With all of that said, Andrew was actually among the core leadership with in the group of twelve disciples. Since his name was always mentioned after Peter’s, it can be safely presumed that Andrew was most likely Peter’s younger brother. While we cannot be sure why Andrew is less present when Jesus’ is alone with his “inner circle”, he was among the four disciples who were closest to Jesus.

Andrew has rightly become known as the disciple who brought people into a personal relationship with Christ. While Matthew, Mark, and Luke record the events a bit differently, in John 1:40-42, we find that Andrew was the one who brought his brother Simon to meet Jesus. In the Synoptic Gospels, it just states that Jesus saw Peter and Andrew fishing and called out to them. This could be simply away of just condensing the story.

In John, on the other hand, the account is more fleshed out with detail. For instance, we learn that Andrew and the beloved disciple (who may or may not have been John) were followers the Baptist, who pointed Jesus out to them as the “Lamb of God who takes away the sins of the world”. From that point on, Andrew and the beloved disciple followed Jesus and Andrew brought Jesus to Simon, who was renamed Cephas (which is Aramaic for Peter).

Also, when Jesus was preaching to the multitude (over 5,000 men, women and children), Jesus asked the disciples to feed the people. They all begin to panic, for how could they possibly feed that many people. It was in this moment that Andrew spoke up and brought a little boy to Jesus, and pointed out that this boy had a basket with five loaves of bread and two fish. Here, again, Andrew was bringing someone into contact and relationship with the Lord.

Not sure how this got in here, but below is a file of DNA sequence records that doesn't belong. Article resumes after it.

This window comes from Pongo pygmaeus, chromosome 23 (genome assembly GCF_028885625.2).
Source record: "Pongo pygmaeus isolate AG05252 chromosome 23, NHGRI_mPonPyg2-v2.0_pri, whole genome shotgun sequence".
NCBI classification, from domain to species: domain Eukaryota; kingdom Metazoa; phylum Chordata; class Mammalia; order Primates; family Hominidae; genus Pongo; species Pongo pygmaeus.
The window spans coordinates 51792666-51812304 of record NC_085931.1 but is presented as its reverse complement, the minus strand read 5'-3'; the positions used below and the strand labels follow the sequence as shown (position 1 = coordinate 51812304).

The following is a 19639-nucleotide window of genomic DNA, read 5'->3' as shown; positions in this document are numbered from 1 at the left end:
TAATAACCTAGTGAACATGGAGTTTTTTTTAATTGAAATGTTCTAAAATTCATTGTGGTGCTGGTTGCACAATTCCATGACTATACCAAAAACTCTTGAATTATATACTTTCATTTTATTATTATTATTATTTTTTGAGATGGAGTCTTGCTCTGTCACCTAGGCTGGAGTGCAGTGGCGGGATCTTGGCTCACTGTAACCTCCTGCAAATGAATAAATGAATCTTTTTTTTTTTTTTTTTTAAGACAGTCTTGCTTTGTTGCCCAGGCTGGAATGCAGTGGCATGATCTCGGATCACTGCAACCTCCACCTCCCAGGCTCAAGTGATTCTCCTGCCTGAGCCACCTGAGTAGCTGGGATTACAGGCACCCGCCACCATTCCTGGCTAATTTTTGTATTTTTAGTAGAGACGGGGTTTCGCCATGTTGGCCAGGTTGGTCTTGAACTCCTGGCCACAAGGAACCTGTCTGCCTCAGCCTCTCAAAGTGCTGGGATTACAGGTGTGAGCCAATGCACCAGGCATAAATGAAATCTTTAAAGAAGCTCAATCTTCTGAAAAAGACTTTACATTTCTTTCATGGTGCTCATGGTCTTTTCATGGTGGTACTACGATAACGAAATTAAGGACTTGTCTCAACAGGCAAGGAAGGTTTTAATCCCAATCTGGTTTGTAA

Yet, Andrew was not necessarily a person with rock solid faith. In fact, as you will see, none of the disciples were. In the same breath that he pointed out the boy to Jesus, he anxiously marveled, “But what good are [these 5 loaves and 2 fish] with a crowd this size?” Even Andrew, who proclaimed to Simon Peter, “We have found the Messiah” (John 1:41), found himself lacking in faith in the midst of seemingly impossible circumstances. Yet, the Lord did not reject Andrew as a result of his faithlessness, rather he performed a miraculous sign out of the meager offering of the boy Andrew brought to him.

The question for us is this: do we find ourselves doubting even though we know that Jesus Christ is the King of kings and the Lord of lords? The challenge for us is to step out in faith even when the odds seem squarely against us. The challenge is to let Christ work IN SPITE of the circumstances. The challenge for us is also to trust that even when we fail and/or fall short, that Christ does not reject us, but works in spite of us and shows us that he truly is in control. Let us be a people who, like Andrew, eagerly bring people to the Lord even when we are not certain where we stand on the circumstances around us. Let us dare to bring people to the One who is not imprisoned by the fear that shackles us.

THOUGHT OF THE DAY
“Faith is taking the first step even when you don’t see the whole staircase.” – Rev. Dr. Martin Luther King, Jr.

PRAYER
Lord, thank you for loving me even when I fail to live into the faith you’ve called me. Give me an eagerness to share your love with others and bring them into a relationship with you. Amen.

Episode 64 | From Ash, part 2: Break a Leg

https://www.podbean.com/media/share/pb-tgqyr-aabe36

In this episode, Rev. Todd discusses method acting and how that ties into being a true and sincere Christian. 

EPISODE NOTES:

God’s People, part 165: Petros

Read Matthew 4:18-22

ALSO IN SCRIPTURE
“And I tell you, you are Peter, and on this rock I will build my church, and the gates of Hades will not prevail against it.”  (Matthew 16:18, NRSV)